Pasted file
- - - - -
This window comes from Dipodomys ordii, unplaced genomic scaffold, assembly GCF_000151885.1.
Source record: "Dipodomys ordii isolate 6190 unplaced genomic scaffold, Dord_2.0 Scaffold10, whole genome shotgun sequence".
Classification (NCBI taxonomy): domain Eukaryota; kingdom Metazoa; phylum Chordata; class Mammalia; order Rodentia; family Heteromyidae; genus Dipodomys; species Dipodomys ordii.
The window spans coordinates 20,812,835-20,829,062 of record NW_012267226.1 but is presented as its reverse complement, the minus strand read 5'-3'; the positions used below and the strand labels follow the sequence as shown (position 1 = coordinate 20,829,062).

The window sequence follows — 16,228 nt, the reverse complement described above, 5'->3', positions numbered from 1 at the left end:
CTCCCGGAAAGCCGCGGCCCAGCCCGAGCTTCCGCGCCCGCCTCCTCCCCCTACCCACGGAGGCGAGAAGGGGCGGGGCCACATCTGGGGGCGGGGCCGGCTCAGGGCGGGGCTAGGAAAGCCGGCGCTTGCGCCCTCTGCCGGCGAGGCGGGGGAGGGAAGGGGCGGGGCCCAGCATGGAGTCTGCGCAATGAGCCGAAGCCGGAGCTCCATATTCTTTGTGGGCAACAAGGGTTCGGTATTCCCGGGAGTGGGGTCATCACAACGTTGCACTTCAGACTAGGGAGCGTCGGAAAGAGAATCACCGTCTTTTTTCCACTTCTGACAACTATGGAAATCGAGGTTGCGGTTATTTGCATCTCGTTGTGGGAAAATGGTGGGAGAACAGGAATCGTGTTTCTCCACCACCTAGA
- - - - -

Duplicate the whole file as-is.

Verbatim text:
This window comes from Dipodomys ordii, unplaced genomic scaffold, assembly GCF_000151885.1.
Source record: "Dipodomys ordii isolate 6190 unplaced genomic scaffold, Dord_2.0 Scaffold10, whole genome shotgun sequence".
Classification (NCBI taxonomy): domain Eukaryota; kingdom Metazoa; phylum Chordata; class Mammalia; order Rodentia; family Heteromyidae; genus Dipodomys; species Dipodomys ordii.
The window spans coordinates 20,812,835-20,829,062 of record NW_012267226.1 but is presented as its reverse complement, the minus strand read 5'-3'; the positions used below and the strand labels follow the sequence as shown (position 1 = coordinate 20,829,062).

The window sequence follows — 16,228 nt, the reverse complement described above, 5'->3', positions numbered from 1 at the left end:
CTCCCGGAAAGCCGCGGCCCAGCCCGAGCTTCCGCGCCCGCCTCCTCCCCCTACCCACGGAGGCGAGAAGGGGCGGGGCCACATCTGGGGGCGGGGCCGGCTCAGGGCGGGGCTAGGAAAGCCGGCGCTTGCGCCCTCTGCCGGCGAGGCGGGGGAGGGAAGGGGCGGGGCCCAGCATGGAGTCTGCGCAATGAGCCGAAGCCGGAGCTCCATATTCTTTGTGGGCAACAAGGGTTCGGTATTCCCGGGAGTGGGGTCATCACAACGTTGCACTTCAGACTAGGGAGCGTCGGAAAGAGAATCACCGTCTTTTTTCCACTTCTGACAACTATGGAAATCGAGGTTGCGGTTATTTGCATCTCGTTGTGGGAAAATGGTGGGAGAACAGGAATCGTGTTTCTCCACCACCTAGA